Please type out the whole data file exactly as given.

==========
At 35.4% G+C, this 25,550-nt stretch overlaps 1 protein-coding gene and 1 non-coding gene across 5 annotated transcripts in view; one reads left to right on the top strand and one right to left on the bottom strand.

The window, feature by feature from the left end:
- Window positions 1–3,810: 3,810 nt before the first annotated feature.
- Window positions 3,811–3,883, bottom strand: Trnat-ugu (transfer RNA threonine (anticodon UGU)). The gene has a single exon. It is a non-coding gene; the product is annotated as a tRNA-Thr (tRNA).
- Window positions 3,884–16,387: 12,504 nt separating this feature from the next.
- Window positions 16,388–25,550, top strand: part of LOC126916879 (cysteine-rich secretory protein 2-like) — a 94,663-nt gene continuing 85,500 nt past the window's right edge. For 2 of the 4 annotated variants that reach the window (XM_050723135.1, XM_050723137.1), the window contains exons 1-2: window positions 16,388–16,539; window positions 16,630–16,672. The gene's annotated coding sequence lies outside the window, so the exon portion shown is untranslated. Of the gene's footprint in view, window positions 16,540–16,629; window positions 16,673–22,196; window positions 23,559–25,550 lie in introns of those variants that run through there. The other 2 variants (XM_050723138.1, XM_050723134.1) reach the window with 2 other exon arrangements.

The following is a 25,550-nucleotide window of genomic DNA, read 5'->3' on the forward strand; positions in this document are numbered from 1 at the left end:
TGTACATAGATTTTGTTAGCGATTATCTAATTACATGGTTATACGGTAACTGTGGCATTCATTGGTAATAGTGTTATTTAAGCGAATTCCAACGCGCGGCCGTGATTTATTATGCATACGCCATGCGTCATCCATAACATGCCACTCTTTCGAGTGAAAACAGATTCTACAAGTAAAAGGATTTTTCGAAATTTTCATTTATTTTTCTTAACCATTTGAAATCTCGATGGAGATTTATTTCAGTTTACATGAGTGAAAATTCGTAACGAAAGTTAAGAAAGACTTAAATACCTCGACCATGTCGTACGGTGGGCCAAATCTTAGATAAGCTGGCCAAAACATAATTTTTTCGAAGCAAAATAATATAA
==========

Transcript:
At 35.4% G+C, this 25,550-nt stretch overlaps 1 protein-coding gene and 1 non-coding gene across 5 annotated transcripts in view; one reads left to right on the top strand and one right to left on the bottom strand.

The window, feature by feature from the left end:
- Window positions 1–3,810: 3,810 nt before the first annotated feature.
- Window positions 3,811–3,883, bottom strand: Trnat-ugu (transfer RNA threonine (anticodon UGU)). The gene has a single exon. It is a non-coding gene; the product is annotated as a tRNA-Thr (tRNA).
- Window positions 3,884–16,387: 12,504 nt separating this feature from the next.
- Window positions 16,388–25,550, top strand: part of LOC126916879 (cysteine-rich secretory protein 2-like) — a 94,663-nt gene continuing 85,500 nt past the window's right edge. For 2 of the 4 annotated variants that reach the window (XM_050723135.1, XM_050723137.1), the window contains exons 1-2: window positions 16,388–16,539; window positions 16,630–16,672. The gene's annotated coding sequence lies outside the window, so the exon portion shown is untranslated. Of the gene's footprint in view, window positions 16,540–16,629; window positions 16,673–22,196; window positions 23,559–25,550 lie in introns of those variants that run through there. The other 2 variants (XM_050723138.1, XM_050723134.1) reach the window with 2 other exon arrangements.

The following is a 25,550-nucleotide window of genomic DNA, read 5'->3' on the forward strand; positions in this document are numbered from 1 at the left end:
TGTACATAGATTTTGTTAGCGATTATCTAATTACATGGTTATACGGTAACTGTGGCATTCATTGGTAATAGTGTTATTTAAGCGAATTCCAACGCGCGGCCGTGATTTATTATGCATACGCCATGCGTCATCCATAACATGCCACTCTTTCGAGTGAAAACAGATTCTACAAGTAAAAGGATTTTTCGAAATTTTCATTTATTTTTCTTAACCATTTGAAATCTCGATGGAGATTTATTTCAGTTTACATGAGTGAAAATTCGTAACGAAAGTTAAGAAAGACTTAAATACCTCGACCATGTCGTACGGTGGGCCAAATCTTAGATAAGCTGGCCAAAACATAATTTTTTCGAAGCAAAATAATATAA